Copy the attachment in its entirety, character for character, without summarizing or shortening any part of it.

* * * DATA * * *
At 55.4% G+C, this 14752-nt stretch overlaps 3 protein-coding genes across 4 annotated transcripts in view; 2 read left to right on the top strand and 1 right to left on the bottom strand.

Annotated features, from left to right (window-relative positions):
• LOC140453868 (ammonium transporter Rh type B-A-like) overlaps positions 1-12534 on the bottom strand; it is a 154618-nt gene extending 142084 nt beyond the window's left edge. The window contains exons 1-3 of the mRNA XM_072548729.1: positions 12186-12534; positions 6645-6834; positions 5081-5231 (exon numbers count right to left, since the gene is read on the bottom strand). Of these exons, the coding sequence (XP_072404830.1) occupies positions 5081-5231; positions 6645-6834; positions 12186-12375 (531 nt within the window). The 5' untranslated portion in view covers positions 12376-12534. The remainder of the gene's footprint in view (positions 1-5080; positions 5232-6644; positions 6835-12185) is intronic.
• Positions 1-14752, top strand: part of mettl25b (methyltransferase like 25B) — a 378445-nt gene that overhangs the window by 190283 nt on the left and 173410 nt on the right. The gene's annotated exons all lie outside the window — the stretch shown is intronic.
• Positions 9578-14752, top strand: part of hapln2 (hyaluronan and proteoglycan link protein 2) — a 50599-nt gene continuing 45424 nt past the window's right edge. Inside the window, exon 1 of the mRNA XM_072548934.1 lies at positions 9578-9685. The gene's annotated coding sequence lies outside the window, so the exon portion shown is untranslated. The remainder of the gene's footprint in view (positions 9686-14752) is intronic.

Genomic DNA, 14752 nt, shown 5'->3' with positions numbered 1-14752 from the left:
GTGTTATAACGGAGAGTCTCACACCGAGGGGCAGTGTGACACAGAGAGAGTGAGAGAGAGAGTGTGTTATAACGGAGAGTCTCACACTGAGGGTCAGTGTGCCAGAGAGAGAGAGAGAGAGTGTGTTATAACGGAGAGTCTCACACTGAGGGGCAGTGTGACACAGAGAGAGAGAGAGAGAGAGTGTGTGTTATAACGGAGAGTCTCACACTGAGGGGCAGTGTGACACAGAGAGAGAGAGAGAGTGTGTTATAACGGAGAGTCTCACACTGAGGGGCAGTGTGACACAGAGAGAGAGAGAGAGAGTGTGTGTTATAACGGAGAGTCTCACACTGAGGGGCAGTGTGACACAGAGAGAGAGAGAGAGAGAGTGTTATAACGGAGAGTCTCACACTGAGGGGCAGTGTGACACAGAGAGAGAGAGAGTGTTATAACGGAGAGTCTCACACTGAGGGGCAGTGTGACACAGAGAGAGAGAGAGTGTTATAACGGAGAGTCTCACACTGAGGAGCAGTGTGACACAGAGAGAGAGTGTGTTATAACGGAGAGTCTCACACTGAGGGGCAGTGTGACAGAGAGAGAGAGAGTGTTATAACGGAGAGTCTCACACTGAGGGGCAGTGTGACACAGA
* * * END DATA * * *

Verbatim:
At 55.4% G+C, this 14752-nt stretch overlaps 3 protein-coding genes across 4 annotated transcripts in view; 2 read left to right on the top strand and 1 right to left on the bottom strand.

Annotated features, from left to right (window-relative positions):
• LOC140453868 (ammonium transporter Rh type B-A-like) overlaps positions 1-12534 on the bottom strand; it is a 154618-nt gene extending 142084 nt beyond the window's left edge. The window contains exons 1-3 of the mRNA XM_072548729.1: positions 12186-12534; positions 6645-6834; positions 5081-5231 (exon numbers count right to left, since the gene is read on the bottom strand). Of these exons, the coding sequence (XP_072404830.1) occupies positions 5081-5231; positions 6645-6834; positions 12186-12375 (531 nt within the window). The 5' untranslated portion in view covers positions 12376-12534. The remainder of the gene's footprint in view (positions 1-5080; positions 5232-6644; positions 6835-12185) is intronic.
• Positions 1-14752, top strand: part of mettl25b (methyltransferase like 25B) — a 378445-nt gene that overhangs the window by 190283 nt on the left and 173410 nt on the right. The gene's annotated exons all lie outside the window — the stretch shown is intronic.
• Positions 9578-14752, top strand: part of hapln2 (hyaluronan and proteoglycan link protein 2) — a 50599-nt gene continuing 45424 nt past the window's right edge. Inside the window, exon 1 of the mRNA XM_072548934.1 lies at positions 9578-9685. The gene's annotated coding sequence lies outside the window, so the exon portion shown is untranslated. The remainder of the gene's footprint in view (positions 9686-14752) is intronic.

Genomic DNA, 14752 nt, shown 5'->3' with positions numbered 1-14752 from the left:
GTGTTATAACGGAGAGTCTCACACCGAGGGGCAGTGTGACACAGAGAGAGTGAGAGAGAGAGTGTGTTATAACGGAGAGTCTCACACTGAGGGTCAGTGTGCCAGAGAGAGAGAGAGAGAGTGTGTTATAACGGAGAGTCTCACACTGAGGGGCAGTGTGACACAGAGAGAGAGAGAGAGAGAGTGTGTGTTATAACGGAGAGTCTCACACTGAGGGGCAGTGTGACACAGAGAGAGAGAGAGAGTGTGTTATAACGGAGAGTCTCACACTGAGGGGCAGTGTGACACAGAGAGAGAGAGAGAGAGTGTGTGTTATAACGGAGAGTCTCACACTGAGGGGCAGTGTGACACAGAGAGAGAGAGAGAGAGAGTGTTATAACGGAGAGTCTCACACTGAGGGGCAGTGTGACACAGAGAGAGAGAGAGTGTTATAACGGAGAGTCTCACACTGAGGGGCAGTGTGACACAGAGAGAGAGAGAGTGTTATAACGGAGAGTCTCACACTGAGGAGCAGTGTGACACAGAGAGAGAGTGTGTTATAACGGAGAGTCTCACACTGAGGGGCAGTGTGACAGAGAGAGAGAGAGTGTTATAACGGAGAGTCTCACACTGAGGGGCAGTGTGACACAGA